Campground Photography 101



Campgrounds are great places for taking pictures of family and friends. Campers are relaxed and nature forms the perfect backdrop. Imagine beams of sunlight shining down through shady trees, children catching their first fish, and loved ones gathering around crackling campfires. You get the picture.

Or do you?

A campground may provide many opportunities for great photos, but that doesn’t mean your photos will be great. It takes effort and creativity to make your pictures pop, and with a bit of effort, anybody can do it.

Here are five tips for taking great campground photos that you’ll be proud to share on social media or hang on your walls at home.

1. Get Down
The easiest thing you can do to improve your campground photography is to change your perspective. We see most of the world around us while we are standing or sitting—so those perspectives don’t seem very fresh. No one wants to see another picture of the tops of your kid’s heads. Try getting down on your knees or stomach so you can look up at your subject. You might get dirty and look a little goofy—but your pictures will turn out great.

2. Give Night Photography A Try
Campgrounds are great places for night photography and campfires provide moody light for portraits or wide-angle shots of your campsite. A smartphone camera won’t work for quality night photos, even with a blazing campfire. Use a DSLR on a tripod and change your settings so that you are controlling the shutter speed. Try a five second exposure, then ten, then fifteen, and so on. If the photos still seem too dark turn up your ISO setting which makes the sensor more sensitive to light. With a bit of practice, you’ll end up with a memorable shot.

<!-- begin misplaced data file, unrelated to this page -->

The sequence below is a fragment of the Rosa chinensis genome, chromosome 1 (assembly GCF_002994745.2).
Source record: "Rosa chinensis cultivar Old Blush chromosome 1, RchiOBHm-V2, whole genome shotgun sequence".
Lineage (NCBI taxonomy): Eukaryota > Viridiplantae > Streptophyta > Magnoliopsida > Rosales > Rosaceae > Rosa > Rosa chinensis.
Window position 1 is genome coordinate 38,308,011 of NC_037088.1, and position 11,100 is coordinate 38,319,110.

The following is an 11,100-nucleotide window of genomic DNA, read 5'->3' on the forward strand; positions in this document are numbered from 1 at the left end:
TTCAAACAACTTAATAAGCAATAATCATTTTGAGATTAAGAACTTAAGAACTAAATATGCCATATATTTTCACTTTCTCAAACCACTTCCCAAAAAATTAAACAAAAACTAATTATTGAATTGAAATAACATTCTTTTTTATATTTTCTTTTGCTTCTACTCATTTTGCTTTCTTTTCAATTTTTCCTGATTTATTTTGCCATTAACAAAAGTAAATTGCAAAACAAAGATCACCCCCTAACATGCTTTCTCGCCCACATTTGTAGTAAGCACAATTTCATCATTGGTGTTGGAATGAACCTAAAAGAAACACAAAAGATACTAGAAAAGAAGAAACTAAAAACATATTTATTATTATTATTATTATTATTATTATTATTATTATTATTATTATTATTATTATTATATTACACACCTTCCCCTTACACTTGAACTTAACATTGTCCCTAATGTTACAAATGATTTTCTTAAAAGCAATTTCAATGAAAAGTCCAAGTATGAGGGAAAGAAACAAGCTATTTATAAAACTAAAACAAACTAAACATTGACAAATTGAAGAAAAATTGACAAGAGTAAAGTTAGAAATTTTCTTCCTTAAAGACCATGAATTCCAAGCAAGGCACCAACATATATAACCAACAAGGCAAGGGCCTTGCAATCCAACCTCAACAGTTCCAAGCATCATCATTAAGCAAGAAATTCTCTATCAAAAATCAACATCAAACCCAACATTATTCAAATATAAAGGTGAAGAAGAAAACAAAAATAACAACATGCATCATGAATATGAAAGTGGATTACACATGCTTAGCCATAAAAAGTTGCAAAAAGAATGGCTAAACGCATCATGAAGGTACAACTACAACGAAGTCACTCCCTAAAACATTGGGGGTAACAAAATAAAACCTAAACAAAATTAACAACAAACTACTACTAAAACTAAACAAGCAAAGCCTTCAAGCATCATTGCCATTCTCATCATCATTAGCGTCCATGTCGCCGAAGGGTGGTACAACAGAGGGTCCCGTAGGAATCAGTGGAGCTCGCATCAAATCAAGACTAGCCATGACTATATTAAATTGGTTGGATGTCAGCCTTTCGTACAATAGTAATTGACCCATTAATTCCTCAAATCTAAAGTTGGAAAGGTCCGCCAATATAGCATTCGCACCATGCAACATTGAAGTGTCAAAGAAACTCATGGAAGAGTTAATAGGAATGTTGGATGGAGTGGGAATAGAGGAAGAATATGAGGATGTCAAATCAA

3. Learn to Take Panning Shots
Have you ever seen those cool pictures of moving cars that are completely in focus while the entire background is blurred out? You can almost feel the speed of the car in the picture. This is called panning. It’s a great technique to use when taking pictures of your kids on bikes or running across a field. Simply slow down your shutter speed to either 1/10th, 1/20th, or 1/30th of a second and shoot in burst mode. As your subject speeds by lock focus on them and move the camera across the plane of action.

Sounds complicated?

It’s not. It took me about 20 minutes to get my first great panning shot.

4. Keep Your Campsite Neat and Tidy
It might be a challenge to keep your campsite clean, but nothing ruins a picture more than a mess of toys, a crooked picnic table, or towels hanging over scattered chairs. The clutter distracts from the subject of the photo and the natural beauty of the scene. We want to remember our happy, smiling children in beautiful locations—not our family chaos.

The added benefit of keeping your site clean for great photos? A clean campsite of course—which is its own reward.

5. Learn When to Put the Camera Away
This is the most counterintuitive tip. We love taking pictures when we travel, but we also know that sometimes the camera needs to be put away. Once you have scored a great picture at the pool—put the camera away. Once you have one great campfire photo—put the camera away. You get the idea. No one needs two great shots of the same scene.

The camera can come between you and your family if you overdo it. Great pictures are incredibly important to us—but not as important as a great vacation together. Our kids sometimes ask us to put the camera away. And when they do, we listen.

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